One of the pleasures of walking in the UK is its diversity of landscapes. But not all is unspoilt hills and rivers. Some of the most interesting sights reflect Britain’s place as the cradle of the Industrial Revolution. On most long-distance walks, you will come across at least some vestige of the post-industrial landscape.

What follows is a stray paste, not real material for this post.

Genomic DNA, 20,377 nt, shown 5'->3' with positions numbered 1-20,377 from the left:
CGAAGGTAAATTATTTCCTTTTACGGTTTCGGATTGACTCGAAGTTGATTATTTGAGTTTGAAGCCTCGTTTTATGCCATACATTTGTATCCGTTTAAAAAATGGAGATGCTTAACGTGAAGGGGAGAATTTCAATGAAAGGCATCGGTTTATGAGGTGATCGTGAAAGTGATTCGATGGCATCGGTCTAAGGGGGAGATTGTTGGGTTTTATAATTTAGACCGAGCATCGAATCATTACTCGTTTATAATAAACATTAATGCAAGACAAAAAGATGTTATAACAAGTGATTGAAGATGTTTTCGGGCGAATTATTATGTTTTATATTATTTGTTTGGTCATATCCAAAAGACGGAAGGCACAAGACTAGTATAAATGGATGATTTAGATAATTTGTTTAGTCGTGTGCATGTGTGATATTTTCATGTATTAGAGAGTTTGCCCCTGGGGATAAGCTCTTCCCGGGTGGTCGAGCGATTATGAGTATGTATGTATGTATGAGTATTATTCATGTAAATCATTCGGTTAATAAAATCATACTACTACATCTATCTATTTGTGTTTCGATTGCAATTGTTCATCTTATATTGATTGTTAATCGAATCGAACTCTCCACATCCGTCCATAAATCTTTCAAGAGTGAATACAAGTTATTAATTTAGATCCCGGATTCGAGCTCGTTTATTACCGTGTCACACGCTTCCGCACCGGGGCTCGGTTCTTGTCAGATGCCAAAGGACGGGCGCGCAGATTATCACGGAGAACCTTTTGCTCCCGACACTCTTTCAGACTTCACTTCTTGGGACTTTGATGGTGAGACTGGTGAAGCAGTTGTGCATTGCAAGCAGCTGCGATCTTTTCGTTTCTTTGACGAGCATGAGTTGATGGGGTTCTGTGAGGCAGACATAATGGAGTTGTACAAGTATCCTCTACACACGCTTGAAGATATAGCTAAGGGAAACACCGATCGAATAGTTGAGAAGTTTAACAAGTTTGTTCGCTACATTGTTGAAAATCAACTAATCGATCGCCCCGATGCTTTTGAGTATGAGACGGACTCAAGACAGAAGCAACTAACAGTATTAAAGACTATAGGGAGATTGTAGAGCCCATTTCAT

A good example is the Teesdale Way. Starting out from South Gare lighthouse, you soon come to the disused Redcar steelworks which closed in 2015. Steelmaking on Teeside has a long history, dating back to 1875. The steelworks are due to be demolished over the next 5 years. Continuing along the Teesdale Way you come to the Wilton chemical plant, formerly part of ICI. You then follow the “Black Path” to Middlesbrough. This was once used by sailors to get to their ships, as well workers at the steel and chemical plants. Passing into Middlesbrough, you soon see the magnificent Tees Transporter Bridge looming in the distance. Opened in 1912, it survived a Zeppelin bombing raid in April 1916. Next is the Ironmasters district of Middlesbrough. At its height this had 26 blast furnaces, 4 pudding furnaces and 3 steelworks. All of these have now gone, but there are still plenty of signs of their previous existence. As you come down to the Rivers Tees, you can see the slipways where ships used to be launched. Although ship building continues on a small scale, the last major shipyard closed in 1987. Finishing our industrial tour of Teeside, the next landmark is the Tees Newport Bridge. This is a vertical-lift bridge, opened by Prince Albert, Duke of York (later King George VI) in 1934. Although the Teesdale Way offers a plethora of industrial relics, on most walks you will find at least some vestige of Britain’s industrial landscape, even in the middle of the most remote locations.